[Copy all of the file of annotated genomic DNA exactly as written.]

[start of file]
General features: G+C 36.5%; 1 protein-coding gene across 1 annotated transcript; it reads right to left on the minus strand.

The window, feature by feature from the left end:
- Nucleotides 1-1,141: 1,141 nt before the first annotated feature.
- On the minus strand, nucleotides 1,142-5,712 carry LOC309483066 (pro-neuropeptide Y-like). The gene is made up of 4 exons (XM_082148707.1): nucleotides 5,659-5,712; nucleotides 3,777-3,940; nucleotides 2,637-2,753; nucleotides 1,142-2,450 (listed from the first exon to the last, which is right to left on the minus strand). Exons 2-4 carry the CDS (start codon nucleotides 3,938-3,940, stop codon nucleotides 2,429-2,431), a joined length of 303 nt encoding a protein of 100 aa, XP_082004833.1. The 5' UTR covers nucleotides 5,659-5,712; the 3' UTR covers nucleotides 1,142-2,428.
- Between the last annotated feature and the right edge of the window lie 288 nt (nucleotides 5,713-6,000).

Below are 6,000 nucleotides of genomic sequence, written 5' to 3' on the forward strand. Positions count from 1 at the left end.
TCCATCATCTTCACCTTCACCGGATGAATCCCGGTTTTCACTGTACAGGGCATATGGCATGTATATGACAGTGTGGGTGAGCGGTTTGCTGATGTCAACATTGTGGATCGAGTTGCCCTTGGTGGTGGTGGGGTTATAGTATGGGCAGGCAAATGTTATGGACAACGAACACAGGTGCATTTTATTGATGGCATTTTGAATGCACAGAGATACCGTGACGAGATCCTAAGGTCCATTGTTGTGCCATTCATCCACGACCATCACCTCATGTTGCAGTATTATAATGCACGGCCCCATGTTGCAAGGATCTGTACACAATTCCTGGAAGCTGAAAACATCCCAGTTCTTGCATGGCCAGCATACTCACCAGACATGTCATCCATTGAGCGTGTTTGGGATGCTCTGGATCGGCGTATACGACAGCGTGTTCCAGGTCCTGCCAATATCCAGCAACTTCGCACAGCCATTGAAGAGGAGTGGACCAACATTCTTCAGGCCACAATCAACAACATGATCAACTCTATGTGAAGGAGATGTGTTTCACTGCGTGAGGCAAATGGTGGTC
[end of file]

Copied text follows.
General features: G+C 36.5%; 1 protein-coding gene across 1 annotated transcript; it reads right to left on the minus strand.

The window, feature by feature from the left end:
- Nucleotides 1-1,141: 1,141 nt before the first annotated feature.
- On the minus strand, nucleotides 1,142-5,712 carry LOC309483066 (pro-neuropeptide Y-like). The gene is made up of 4 exons (XM_082148707.1): nucleotides 5,659-5,712; nucleotides 3,777-3,940; nucleotides 2,637-2,753; nucleotides 1,142-2,450 (listed from the first exon to the last, which is right to left on the minus strand). Exons 2-4 carry the CDS (start codon nucleotides 3,938-3,940, stop codon nucleotides 2,429-2,431), a joined length of 303 nt encoding a protein of 100 aa, XP_082004833.1. The 5' UTR covers nucleotides 5,659-5,712; the 3' UTR covers nucleotides 1,142-2,428.
- Between the last annotated feature and the right edge of the window lie 288 nt (nucleotides 5,713-6,000).

Below are 6,000 nucleotides of genomic sequence, written 5' to 3' on the forward strand. Positions count from 1 at the left end.
TCCATCATCTTCACCTTCACCGGATGAATCCCGGTTTTCACTGTACAGGGCATATGGCATGTATATGACAGTGTGGGTGAGCGGTTTGCTGATGTCAACATTGTGGATCGAGTTGCCCTTGGTGGTGGTGGGGTTATAGTATGGGCAGGCAAATGTTATGGACAACGAACACAGGTGCATTTTATTGATGGCATTTTGAATGCACAGAGATACCGTGACGAGATCCTAAGGTCCATTGTTGTGCCATTCATCCACGACCATCACCTCATGTTGCAGTATTATAATGCACGGCCCCATGTTGCAAGGATCTGTACACAATTCCTGGAAGCTGAAAACATCCCAGTTCTTGCATGGCCAGCATACTCACCAGACATGTCATCCATTGAGCGTGTTTGGGATGCTCTGGATCGGCGTATACGACAGCGTGTTCCAGGTCCTGCCAATATCCAGCAACTTCGCACAGCCATTGAAGAGGAGTGGACCAACATTCTTCAGGCCACAATCAACAACATGATCAACTCTATGTGAAGGAGATGTGTTTCACTGCGTGAGGCAAATGGTGGTC